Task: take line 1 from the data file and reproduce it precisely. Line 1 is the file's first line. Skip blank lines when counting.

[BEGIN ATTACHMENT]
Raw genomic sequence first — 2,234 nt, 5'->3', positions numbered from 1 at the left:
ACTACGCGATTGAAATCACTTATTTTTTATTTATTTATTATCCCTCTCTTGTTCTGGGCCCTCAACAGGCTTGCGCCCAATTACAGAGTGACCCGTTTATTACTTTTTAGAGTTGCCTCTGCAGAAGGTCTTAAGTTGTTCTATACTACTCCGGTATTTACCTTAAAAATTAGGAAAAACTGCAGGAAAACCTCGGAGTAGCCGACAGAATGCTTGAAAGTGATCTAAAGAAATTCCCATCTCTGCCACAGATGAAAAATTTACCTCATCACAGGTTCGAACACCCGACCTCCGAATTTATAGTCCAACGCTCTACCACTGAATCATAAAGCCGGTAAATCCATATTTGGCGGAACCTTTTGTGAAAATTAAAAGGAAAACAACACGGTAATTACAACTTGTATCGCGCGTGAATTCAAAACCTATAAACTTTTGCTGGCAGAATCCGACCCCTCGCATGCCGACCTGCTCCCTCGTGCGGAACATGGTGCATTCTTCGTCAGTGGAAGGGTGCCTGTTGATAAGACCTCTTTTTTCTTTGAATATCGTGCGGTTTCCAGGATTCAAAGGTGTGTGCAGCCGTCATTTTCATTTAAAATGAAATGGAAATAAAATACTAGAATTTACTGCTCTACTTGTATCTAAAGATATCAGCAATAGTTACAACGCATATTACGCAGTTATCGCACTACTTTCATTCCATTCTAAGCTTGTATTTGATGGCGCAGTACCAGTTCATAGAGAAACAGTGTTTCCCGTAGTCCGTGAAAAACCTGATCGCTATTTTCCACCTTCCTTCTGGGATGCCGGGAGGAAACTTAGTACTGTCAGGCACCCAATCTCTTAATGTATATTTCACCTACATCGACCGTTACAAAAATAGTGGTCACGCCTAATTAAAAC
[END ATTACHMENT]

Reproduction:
Raw genomic sequence first — 2,234 nt, 5'->3', positions numbered from 1 at the left: